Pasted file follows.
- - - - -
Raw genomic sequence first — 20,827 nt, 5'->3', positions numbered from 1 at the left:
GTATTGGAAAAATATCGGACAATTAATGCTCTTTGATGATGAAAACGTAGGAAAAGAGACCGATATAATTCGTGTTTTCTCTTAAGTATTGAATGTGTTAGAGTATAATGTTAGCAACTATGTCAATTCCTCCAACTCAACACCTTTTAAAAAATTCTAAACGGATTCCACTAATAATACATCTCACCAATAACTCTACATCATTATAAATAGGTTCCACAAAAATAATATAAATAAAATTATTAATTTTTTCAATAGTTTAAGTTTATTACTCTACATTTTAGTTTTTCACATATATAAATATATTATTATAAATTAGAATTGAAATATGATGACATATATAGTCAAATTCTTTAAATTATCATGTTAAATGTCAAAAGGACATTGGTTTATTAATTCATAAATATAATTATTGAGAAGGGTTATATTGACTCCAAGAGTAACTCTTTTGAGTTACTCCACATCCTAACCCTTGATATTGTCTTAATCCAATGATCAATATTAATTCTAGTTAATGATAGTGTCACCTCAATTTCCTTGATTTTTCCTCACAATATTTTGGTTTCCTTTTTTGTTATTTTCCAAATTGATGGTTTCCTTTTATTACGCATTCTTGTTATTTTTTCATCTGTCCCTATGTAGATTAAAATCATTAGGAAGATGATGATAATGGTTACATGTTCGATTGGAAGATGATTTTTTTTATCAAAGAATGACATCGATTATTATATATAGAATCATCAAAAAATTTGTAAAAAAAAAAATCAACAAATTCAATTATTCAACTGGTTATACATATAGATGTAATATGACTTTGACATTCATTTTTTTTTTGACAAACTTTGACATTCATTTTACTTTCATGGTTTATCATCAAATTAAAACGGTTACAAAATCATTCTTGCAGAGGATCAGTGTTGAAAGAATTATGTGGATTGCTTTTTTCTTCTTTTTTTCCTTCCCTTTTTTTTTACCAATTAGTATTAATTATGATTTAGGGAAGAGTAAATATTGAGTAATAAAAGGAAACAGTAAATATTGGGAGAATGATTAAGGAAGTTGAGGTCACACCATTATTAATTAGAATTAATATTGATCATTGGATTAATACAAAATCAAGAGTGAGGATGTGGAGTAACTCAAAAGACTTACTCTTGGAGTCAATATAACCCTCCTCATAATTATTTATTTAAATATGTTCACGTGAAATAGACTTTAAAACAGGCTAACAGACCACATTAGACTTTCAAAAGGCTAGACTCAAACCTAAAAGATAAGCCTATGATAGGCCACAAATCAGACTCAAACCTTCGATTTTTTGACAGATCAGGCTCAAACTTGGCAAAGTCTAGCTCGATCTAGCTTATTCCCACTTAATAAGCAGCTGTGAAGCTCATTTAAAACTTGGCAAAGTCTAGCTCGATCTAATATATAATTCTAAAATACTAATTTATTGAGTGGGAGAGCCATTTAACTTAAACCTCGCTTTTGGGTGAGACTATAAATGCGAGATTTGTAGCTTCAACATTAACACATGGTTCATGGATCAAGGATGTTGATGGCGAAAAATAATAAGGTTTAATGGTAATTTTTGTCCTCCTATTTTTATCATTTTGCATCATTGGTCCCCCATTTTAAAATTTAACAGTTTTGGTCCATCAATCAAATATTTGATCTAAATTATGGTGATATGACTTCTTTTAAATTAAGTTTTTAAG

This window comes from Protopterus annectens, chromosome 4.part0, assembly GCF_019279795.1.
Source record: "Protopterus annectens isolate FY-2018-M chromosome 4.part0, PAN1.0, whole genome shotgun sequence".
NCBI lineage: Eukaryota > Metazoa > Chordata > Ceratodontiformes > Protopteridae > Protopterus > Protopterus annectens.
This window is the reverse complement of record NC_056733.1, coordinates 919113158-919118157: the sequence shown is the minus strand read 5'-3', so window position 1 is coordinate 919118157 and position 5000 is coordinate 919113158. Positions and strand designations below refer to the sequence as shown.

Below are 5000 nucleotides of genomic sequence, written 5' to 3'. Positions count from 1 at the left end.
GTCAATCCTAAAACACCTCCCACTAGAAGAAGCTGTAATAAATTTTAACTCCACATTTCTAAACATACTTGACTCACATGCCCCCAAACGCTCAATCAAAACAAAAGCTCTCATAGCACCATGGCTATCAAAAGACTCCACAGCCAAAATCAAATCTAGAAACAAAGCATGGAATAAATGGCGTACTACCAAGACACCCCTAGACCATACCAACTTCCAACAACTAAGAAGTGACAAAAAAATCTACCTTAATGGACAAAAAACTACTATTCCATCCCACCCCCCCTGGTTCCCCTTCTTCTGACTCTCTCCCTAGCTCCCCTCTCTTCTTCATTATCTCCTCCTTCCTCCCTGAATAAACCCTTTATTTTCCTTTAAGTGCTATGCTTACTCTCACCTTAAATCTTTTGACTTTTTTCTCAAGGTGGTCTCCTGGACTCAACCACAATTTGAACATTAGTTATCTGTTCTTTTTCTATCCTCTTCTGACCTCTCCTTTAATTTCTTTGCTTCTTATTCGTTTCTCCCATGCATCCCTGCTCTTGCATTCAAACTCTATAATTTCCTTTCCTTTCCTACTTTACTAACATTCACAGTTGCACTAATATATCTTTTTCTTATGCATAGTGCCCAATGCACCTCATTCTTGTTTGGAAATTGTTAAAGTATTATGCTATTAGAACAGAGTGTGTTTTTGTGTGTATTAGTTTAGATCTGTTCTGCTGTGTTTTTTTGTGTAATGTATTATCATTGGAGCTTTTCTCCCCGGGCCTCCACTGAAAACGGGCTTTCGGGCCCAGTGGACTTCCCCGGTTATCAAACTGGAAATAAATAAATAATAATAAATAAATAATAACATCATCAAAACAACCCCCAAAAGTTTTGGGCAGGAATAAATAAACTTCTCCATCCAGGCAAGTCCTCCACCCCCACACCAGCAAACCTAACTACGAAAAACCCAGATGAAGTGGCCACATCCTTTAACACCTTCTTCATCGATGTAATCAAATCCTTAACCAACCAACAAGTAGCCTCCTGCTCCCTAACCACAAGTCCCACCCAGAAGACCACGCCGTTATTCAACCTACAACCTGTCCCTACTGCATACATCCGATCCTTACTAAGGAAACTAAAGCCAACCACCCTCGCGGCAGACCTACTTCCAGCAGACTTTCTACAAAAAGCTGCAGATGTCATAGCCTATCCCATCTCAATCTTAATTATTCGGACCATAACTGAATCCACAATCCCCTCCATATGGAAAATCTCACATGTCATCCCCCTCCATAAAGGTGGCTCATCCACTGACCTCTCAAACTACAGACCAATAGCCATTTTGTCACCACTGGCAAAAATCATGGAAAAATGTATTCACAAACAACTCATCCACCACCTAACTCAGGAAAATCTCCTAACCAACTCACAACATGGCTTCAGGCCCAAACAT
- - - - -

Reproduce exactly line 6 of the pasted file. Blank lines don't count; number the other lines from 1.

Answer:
This window is the reverse complement of record NC_056733.1, coordinates 919113158-919118157: the sequence shown is the minus strand read 5'-3', so window position 1 is coordinate 919118157 and position 5000 is coordinate 919113158. Positions and strand designations below refer to the sequence as shown.